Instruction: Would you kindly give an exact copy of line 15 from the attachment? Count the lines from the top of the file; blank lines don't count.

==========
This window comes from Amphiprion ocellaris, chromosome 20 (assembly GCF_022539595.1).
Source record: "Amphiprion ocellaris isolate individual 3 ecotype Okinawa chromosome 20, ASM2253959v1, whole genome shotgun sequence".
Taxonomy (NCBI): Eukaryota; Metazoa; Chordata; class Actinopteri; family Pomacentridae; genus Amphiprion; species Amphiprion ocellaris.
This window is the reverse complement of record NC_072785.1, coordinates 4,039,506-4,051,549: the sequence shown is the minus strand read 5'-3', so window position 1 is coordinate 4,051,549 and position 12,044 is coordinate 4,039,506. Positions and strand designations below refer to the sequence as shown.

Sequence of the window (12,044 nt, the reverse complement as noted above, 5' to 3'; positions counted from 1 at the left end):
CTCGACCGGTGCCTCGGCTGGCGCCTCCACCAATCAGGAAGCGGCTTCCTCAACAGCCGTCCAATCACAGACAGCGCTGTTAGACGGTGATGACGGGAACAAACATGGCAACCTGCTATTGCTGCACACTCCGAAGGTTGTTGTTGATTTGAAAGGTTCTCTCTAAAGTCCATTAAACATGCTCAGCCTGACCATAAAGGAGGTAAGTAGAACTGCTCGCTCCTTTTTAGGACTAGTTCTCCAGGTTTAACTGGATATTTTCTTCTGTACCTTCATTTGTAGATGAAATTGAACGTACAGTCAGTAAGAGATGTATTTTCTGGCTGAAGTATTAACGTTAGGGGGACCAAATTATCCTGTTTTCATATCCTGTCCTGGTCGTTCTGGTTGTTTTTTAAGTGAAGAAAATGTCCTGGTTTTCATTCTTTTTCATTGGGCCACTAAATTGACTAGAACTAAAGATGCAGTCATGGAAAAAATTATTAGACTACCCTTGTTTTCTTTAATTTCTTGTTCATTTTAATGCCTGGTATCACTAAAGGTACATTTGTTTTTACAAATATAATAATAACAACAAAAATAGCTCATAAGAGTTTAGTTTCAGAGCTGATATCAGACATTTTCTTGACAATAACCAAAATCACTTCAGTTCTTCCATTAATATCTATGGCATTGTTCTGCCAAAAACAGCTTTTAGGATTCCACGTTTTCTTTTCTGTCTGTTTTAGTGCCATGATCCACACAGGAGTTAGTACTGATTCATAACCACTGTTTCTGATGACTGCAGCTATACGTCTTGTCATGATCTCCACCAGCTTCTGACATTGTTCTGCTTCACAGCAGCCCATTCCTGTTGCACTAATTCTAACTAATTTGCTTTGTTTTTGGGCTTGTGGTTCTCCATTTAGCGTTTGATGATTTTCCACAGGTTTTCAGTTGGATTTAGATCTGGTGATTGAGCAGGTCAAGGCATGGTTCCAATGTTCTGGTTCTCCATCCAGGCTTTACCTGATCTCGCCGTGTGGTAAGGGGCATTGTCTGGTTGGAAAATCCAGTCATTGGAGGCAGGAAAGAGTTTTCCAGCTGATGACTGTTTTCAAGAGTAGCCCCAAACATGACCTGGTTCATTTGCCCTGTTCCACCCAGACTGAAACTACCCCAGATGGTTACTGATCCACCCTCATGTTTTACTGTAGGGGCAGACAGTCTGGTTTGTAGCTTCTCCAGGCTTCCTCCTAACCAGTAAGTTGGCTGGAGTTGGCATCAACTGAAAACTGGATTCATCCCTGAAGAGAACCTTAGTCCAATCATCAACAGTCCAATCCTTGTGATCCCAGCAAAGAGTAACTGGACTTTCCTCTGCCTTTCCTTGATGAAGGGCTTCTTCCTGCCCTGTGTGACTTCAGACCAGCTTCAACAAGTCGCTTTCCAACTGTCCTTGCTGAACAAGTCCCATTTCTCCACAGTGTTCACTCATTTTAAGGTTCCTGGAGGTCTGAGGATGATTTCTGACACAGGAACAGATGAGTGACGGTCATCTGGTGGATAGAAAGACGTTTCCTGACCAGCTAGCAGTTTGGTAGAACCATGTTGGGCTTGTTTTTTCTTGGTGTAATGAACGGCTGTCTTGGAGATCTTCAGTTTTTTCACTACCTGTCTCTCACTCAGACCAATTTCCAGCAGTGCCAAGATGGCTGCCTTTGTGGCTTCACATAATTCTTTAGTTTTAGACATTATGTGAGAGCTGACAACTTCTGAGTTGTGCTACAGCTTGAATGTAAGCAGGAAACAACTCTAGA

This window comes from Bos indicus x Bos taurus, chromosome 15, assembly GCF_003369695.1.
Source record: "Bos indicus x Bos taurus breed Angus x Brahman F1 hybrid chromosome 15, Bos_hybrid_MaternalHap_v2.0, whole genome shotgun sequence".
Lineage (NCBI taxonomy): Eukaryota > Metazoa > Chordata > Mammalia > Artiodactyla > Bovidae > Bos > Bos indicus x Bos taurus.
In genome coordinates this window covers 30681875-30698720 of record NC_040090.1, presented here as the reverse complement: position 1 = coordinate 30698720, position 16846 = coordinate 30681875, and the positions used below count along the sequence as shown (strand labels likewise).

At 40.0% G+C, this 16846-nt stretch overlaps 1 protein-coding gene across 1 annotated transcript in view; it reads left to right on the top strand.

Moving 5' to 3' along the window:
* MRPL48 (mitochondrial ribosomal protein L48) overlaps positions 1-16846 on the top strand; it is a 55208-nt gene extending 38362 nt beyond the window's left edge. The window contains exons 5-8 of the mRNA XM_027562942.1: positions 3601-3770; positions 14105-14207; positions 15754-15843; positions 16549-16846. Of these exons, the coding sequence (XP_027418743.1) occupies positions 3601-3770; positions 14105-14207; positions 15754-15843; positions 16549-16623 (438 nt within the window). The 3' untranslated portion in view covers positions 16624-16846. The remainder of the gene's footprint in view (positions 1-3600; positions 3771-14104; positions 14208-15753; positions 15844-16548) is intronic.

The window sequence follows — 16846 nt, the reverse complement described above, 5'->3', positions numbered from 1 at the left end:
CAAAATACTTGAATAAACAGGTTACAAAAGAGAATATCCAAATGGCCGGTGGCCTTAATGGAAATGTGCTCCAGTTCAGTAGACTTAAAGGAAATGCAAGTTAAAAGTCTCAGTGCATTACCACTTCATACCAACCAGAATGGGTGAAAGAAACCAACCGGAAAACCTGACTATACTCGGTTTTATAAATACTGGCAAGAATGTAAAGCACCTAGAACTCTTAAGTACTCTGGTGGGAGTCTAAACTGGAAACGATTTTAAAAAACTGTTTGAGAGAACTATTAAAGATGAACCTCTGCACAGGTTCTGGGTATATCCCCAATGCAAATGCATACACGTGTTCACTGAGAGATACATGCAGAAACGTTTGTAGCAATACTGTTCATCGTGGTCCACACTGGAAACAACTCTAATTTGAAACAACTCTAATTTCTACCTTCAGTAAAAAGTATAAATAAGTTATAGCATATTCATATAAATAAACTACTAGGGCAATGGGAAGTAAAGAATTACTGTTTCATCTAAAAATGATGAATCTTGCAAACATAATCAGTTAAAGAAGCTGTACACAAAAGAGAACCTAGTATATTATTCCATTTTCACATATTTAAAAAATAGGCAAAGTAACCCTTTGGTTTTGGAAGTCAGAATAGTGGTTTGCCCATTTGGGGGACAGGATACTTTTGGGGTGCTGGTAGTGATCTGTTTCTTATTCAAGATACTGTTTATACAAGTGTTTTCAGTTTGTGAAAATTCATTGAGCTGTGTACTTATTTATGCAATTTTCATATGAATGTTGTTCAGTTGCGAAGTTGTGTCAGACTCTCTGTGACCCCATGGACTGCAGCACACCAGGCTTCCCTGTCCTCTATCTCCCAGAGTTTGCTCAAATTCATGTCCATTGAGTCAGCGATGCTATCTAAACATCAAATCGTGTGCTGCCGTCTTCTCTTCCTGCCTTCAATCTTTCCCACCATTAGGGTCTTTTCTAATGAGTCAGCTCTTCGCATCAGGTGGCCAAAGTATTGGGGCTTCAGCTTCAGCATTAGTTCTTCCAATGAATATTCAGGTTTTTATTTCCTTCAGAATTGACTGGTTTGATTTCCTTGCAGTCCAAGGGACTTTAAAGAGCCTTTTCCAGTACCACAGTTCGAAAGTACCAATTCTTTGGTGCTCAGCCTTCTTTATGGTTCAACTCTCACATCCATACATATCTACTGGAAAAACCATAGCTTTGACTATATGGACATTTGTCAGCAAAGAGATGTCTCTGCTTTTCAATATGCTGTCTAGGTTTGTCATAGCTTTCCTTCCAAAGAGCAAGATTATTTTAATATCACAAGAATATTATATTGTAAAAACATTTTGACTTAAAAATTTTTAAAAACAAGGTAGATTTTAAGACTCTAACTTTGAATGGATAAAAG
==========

CAAAATACTTGAATAAACAGGTTACAAAAGAGAATATCCAAATGGCCGGTGGCCTTAATGGAAATGTGCTCCAGTTCAGTAGACTTAAAGGAAATGCAAGTTAAAAGTCTCAGTGCATTACCACTTCATACCAACCAGAATGGGTGAAAGAAACCAACCGGAAAACCTGACTATACTCGGTTTTATAAATACTGGCAAGAATGTAAAGCACCTAGAACTCTTAAGTACTCTGGTGGGAGTCTAAACTGGAAACGATTTTAAAAAACTGTTTGAGAGAACTATTAAAGATGAACCTCTGCACAGGTTCTGGGTATATCCCCAATGCAAATGCATACACGTGTTCACTGAGAGATACATGCAGAAACGTTTGTAGCAATACTGTTCATCGTGGTCCACACTGGAAACAACTCTAATTTGAAACAACTCTAATTTCTACCTTCAGTAAAAAGTATAAATAAGTTATAGCATATTCATATAAATAAACTACTAGGGCAATGGGAAGTAAAGAATTACTGTTTCATCTAAAAATGATGAATCTTGCAAACATAATCAGTTAAAGAAGCTGTACACAAAAGAGAACCTAGTATATTATTCCATTTTCACATATTTAAAAAATAGGCAAAGTAACCCTTTGGTTTTGGAAGTCAGAATAGTGGTTTGCCCATTTGGGGGACAGGATACTTTTGGGGTGCTGGTAGTGATCTGTTTCTTATTCAAGATACTGTTTATACAAGTGTTTTCAGTTTGTGAAAATTCATTGAGCTGTGTACTTATTTATGCAATTTTCATATGAATGTTGTTCAGTTGCGAAGTTGTGTCAGACTCTCTGTGACCCCATGGACTGCAGCACACCAGGCTTCCCTGTCCTCTATCTCCCAGAGTTTGCTCAAATTCATGTCCATTGAGTCAGCGATGCTATCTAAACATCAAATCGTGTGCTGCCGTCTTCTCTTCCTGCCTTCAATCTTTCCCACCATTAGGGTCTTTTCTAATGAGTCAGCTCTTCGCATCAGGTGGCCAAAGTATTGGGGCTTCAGCTTCAGCATTAGTTCTTCCAATGAATATTCAGGTTTTTATTTCCTTCAGAATTGACTGGTTTGATTTCCTTGCAGTCCAAGGGACTTTAAAGAGCCTTTTCCAGTACCACAGTTCGAAAGTACCAATTCTTTGGTGCTCAGCCTTCTTTATGGTTCAACTCTCACATCCATACATATCTACTGGAAAAACCATAGCTTTGACTATATGGACATTTGTCAGCAAAGAGATGTCTCTGCTTTTCAATATGCTGTCTAGGTTTGTCATAGCTTTCCTTCCAAAGAGCAAGATTATTTTAATATCACAAGAATATTATATTGTAAAAACATTTTGACTTAAAAATTTTTAAAAACAAGGTAGATTTTAAGACTCTAACTTTGAATGGATAAAAG